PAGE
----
Treatments For Gambling Addictions
Gambling involves risking something of value, such as money or items of sentimental importance, for the chance to win a prize. It can occur in a variety of settings, including casinos, racetracks, video lottery terminals, and on the Internet. People may gamble for entertainment, to increase a bankroll, or even as a form of therapy. In some cases, gambling can become a serious problem that negatively impacts relationships and work life. Fortunately, there are treatments available for those who struggle with this addiction.
Research shows that the most effective treatment for pathological gambling (PG) is cognitive-behavioral therapy. During this type of therapy, a person learns to recognize and challenge irrational beliefs that contribute to their gambling behavior. They also practice replacing those thoughts with healthier ones. Moreover, they learn to monitor their progress and to stop when they reach predetermined spending or time limits. Until recently, psychiatry has viewed pathological gambling as a type of impulse control disorder along with other conditions such as kleptomania and pyromania. But in the latest edition of its diagnostic manual, the APA moved it into the category of addictions, acknowledging that the condition shares many features with other compulsive disorders.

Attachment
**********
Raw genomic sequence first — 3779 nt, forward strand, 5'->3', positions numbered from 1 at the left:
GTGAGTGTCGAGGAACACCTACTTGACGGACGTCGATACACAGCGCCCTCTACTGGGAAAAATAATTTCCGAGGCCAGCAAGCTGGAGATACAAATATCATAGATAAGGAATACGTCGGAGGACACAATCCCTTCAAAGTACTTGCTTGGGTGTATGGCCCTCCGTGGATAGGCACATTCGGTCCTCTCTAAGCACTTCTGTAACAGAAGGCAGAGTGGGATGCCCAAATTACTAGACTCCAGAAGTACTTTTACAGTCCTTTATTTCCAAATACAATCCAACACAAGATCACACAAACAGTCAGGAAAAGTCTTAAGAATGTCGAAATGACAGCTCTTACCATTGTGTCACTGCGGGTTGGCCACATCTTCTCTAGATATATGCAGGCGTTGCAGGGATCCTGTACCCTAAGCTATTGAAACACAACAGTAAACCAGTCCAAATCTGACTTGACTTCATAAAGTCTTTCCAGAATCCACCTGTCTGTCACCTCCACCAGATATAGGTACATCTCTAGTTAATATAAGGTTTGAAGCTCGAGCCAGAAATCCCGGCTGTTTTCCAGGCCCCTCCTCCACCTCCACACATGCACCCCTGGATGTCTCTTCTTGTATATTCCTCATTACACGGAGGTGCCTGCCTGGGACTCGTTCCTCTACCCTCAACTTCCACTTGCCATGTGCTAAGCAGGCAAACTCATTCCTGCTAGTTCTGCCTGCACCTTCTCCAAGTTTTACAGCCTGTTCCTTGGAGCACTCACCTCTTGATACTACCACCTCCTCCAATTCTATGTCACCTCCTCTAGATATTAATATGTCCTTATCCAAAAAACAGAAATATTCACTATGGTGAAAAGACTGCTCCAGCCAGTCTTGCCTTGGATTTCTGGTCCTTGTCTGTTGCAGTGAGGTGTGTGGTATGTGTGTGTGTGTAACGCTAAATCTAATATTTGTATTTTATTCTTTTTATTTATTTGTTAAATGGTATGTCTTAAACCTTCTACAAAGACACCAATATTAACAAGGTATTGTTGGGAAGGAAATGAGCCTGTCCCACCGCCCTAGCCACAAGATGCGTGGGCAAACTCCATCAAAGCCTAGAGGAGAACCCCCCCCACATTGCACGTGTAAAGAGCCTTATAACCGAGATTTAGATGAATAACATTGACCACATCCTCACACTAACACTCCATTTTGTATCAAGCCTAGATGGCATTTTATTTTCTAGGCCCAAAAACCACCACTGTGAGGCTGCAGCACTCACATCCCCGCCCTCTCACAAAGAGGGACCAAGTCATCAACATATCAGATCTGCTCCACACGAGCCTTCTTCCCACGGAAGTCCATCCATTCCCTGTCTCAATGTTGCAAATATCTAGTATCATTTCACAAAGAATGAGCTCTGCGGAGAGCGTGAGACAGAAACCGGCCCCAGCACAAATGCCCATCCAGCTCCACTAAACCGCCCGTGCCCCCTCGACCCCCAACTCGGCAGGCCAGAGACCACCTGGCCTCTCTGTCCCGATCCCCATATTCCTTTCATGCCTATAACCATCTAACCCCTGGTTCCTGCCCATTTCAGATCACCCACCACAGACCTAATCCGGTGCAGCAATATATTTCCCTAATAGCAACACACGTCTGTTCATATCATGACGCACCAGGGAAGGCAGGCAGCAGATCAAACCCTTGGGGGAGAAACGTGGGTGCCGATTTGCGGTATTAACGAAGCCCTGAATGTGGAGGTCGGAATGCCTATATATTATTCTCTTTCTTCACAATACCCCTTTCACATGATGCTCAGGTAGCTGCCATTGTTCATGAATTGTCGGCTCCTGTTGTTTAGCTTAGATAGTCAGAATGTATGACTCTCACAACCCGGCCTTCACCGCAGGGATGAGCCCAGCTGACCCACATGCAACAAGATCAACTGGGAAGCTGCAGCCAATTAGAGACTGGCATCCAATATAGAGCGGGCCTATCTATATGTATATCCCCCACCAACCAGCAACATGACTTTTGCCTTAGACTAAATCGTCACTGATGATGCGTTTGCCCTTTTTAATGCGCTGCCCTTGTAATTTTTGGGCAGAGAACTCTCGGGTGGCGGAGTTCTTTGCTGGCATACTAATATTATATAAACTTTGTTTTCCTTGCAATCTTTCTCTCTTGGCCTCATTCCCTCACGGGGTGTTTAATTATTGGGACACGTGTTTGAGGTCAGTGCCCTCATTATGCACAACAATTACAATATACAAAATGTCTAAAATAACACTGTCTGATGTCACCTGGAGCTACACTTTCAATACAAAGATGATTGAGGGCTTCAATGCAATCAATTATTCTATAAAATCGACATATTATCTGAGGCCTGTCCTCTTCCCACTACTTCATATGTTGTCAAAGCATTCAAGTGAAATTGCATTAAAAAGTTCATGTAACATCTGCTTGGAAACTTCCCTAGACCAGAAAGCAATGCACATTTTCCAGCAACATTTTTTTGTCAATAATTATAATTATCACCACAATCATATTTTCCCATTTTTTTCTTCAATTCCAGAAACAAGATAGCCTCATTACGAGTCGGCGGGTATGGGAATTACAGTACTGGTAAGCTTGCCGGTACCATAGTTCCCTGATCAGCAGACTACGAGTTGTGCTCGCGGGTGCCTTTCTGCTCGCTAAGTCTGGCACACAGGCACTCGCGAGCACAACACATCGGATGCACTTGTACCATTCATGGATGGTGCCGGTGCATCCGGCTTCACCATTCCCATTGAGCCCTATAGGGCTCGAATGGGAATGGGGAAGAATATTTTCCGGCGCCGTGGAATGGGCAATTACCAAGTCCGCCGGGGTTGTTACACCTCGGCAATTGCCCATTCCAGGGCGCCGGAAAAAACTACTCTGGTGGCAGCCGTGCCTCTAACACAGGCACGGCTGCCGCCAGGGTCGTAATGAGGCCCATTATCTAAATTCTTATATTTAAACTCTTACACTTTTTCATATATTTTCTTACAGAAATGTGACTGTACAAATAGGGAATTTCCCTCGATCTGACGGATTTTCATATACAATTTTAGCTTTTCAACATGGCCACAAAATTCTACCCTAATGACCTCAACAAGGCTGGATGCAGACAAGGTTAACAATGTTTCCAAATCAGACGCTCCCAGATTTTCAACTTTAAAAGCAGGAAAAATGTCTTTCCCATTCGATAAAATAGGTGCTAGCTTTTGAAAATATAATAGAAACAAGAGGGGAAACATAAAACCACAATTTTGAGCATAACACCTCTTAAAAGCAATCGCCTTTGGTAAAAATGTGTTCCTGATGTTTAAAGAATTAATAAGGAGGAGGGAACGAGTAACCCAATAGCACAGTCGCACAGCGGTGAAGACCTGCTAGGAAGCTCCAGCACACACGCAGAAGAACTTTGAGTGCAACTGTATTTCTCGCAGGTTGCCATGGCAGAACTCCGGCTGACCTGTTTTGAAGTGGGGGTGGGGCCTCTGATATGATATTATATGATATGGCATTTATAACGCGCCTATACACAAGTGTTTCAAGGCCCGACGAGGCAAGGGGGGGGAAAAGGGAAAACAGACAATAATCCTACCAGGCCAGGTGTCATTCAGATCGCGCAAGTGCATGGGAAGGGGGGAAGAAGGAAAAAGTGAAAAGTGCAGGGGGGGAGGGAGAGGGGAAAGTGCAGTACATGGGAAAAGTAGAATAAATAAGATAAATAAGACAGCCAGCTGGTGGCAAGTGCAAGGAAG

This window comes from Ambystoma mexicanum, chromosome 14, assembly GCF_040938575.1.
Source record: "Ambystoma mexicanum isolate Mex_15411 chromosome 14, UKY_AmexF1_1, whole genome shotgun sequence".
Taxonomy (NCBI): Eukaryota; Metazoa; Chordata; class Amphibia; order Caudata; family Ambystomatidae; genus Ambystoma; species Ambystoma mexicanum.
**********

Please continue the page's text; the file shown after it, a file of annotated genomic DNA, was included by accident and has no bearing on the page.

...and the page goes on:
It can be difficult to recognise that a loved one has a gambling problem, especially when they start hiding their gambling activities. However, if the gambling is causing financial difficulties, it is important to seek help. A therapist can teach them how to manage their money and prevent relapses. They can also help them with any underlying mood problems, such as depression or stress, which could be making the problem worse.
While a person can develop an addiction to gambling at any age, it often starts in adolescence or young adulthood and becomes problematic several years later. PG is more common among men than women, and men tend to have a greater problem with strategic or face-to-face forms of gambling, such as blackjack or poker.
Another factor contributing to the rise in gambling-related addictions is that people are now able to access gambling from their homes. With online betting, mobile applications and a growing number of legalized casinos in the US, it is now easier than ever to gamble. But while this increased accessibility makes gambling more socially acceptable, it can also make it more addictive.
Hill added that it’s becoming more difficult to spot gambling addictions because the stigma that once existed is no longer present. This, combined with the fact that people are constantly on their phones and are distracted by other things while they gamble, is why it can be hard to see a gambling problem. She said that it is only when they begin taking out loans they won’t be able to pay back or when they are repeatedly dipping into accounts they shouldn’t be using that they become apparent to others.